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The CrewCargoTimelineEVAShuttle ArchivesPrevious mission: STS-112Next mission: STS-107STS-113: a new crew for the International Space Station
Time in Orbit

How does this work?
Mission Patch
IMAGE: STS-113 crew patch
Mission Highlights
Mission:International Space Station Flight 11A
Shuttle:Endeavour
Launch
Pad:
39A
Launch:

Nov. 23, 2002
6:50 p.m. CST

Window:5-10 minutes
Docking:Nov. 25, 2002
3:59 p.m. CST
EVAs:3 spacewalks
Undocking:Dec. 2, 2002
2:05 p.m. CST
Landing: Dec. 7, 2002
1:37 p.m. CST
Duration:

13 days,
18 hours,
47 minutes

Orbital
Insertion
Altitude:
122 nautical
miles
Orbit
Inclination:
51.60
Related Links
*STS-113 Press Kit (3.2 Mb PDF)
*Latest ISS Statistics
* Mobile Servicing System
*Canadian Space Agency
Imagery

IMAGE: Expedition Five NASA ISS Science Officer Peggy Whitson
Moments after undocking, Expedition Five NASA ISS Science Officer Peggy Whitson watches through a shuttle window as the International Space Station -- her home for six months -- grows more distant.

Visit the Gallery to see STS-113 images and videos.

STS-113 Delivers New Crew, Truss Segment to Station
During a 14-day mission in November and December 2002, Space Shuttle Endeavour and its crew extended the International Space Station's backbone and exchanged the Expedition Five and Six crews. With Commander Jim Wetherbee and Pilot Paul Lockhart at the controls, Endeavour docked with the station Nov. 25 to begin seven days of station assembly, spacewalks and crew and equipment transfers.

STS-113 was the 16th shuttle mission to the station. It continued the station's outward expansion with the delivery of the P1 (P-One) Truss. Mission Specialists John Herrington and Michael Lopez-Alegria performed three spacewalks to activate and outfit the P1. Also, the STS-113 and both Expedition crews transferred about 1,969 kilograms (4,340 pounds) of cargo between the shuttle and station.

STS-113 delivered the Expedition Six crew -- Commander Ken Bowersox, NASA ISS Science Officer Don Pettit and Flight Engineer Nikolai Budarin -- to the station for a four-month increment. The Expedition Five crew -- Commander Valery Korzun, Flight Engineer Sergei Treschev and NASA ISS Science Officer Peggy Whitson -- returned to Earth aboard STS-113, ending an 185-day stay in space.

STS-113 came to a close when Space Shuttle Endeavour glided in to a landing at Kennedy Space Center, Fla., Dec. 7. It was the 19th flight of Endeavour and the 112th shuttle mission. The landing was the first time a mission ended on the fourth day of landing attempts.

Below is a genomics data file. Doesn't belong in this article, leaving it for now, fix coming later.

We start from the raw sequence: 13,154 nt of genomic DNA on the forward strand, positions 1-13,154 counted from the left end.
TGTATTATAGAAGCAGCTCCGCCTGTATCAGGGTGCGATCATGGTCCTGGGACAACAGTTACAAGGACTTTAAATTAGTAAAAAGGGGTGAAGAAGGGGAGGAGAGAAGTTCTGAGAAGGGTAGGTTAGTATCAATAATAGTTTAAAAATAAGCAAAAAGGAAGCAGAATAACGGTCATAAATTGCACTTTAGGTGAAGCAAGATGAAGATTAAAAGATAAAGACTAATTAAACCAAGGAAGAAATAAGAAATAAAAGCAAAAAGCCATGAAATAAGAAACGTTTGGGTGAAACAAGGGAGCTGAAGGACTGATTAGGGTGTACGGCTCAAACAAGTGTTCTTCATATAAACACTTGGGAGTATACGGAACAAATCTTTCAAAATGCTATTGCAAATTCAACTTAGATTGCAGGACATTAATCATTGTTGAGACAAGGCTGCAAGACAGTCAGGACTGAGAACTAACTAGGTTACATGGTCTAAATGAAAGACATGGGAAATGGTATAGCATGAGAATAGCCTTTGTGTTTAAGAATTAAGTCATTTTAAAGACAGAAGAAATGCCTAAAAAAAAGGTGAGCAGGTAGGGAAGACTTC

Click here for an interactive view of STS-113. (Requires Flash Player)


IMAGE: Space Shuttle Endeavour
*STS-113 Ask the MCC Answers
*STS-113 Ask the Crew Answers
*Integrated Truss Structure
*STS-113 Mission Overview (778 Kb PDF)

Spacewalks

IMAGE: STS-113 spacewalker Michael Lopez-Alegria
Mission Specialist Michael Lopez-Alegria works on the newly installed P1 (P-One) Truss on the International Space Station during STS-113's Thanksgiving Day spacewalk.

Spacewalkers Outfit New Truss Segment
During its stay at the International Space Station, the STS-113 crew conducted three spacewalks. The main objective of the excursions was the outfitting and the activation of the P1 (P-One) Truss, which was installed onto the International Space Station on Nov. 26, 2002. Mission Specialists Michael Lopez-Alegria and John Herrington performed all three spacewalks, including one on Thanksgiving Day.

Pilot Paul Lockhart coordinated spacewalk activities, and Commander Jim Wetherbee operated the Space Shuttle Endeavour's robot arm. Expedition Six Commander Ken Bowersox and NASA ISS Science Officers Peggy Whitson and Don Pettit spent time at the controls of the station's robot arm. All three spacewalks were based out the station's Quest Airlock.


IMAGE: The Expedition Six crew
From left to right, the Expedition Six crew: NASA ISS Science Officer Don Pettit, Commander Ken Bowersox and Flight Engineer Nikolai Budarin.

Space Shuttle Endeavour Delivers Expedition Six to ISS
STS-113 was the fifth International Space Station crew rotation flight by a space shuttle. Expedition Six Commander Ken Bowersox and Flight Engineers Don Pettit and Nikolai Budarin traveled aboard Space Shuttle Endeavour to the station to replace the Expedition Five crew. The Expedition Six crewmembers will have a four-month tour of duty on the orbital outpost. They are scheduled to return to Earth with STS-114 in March 2003.

The Expedition Five crew -- Commander Valery Korzun, Flight Engineer Sergei Treschev and NASA ISS Science Officer Peggy Whitson -- wrapped up a six-month stay when Endeavour departed the station.


Curator: Kim Dismukes | Responsible NASA Official: John Ira Petty | Updated: 11/18/2004
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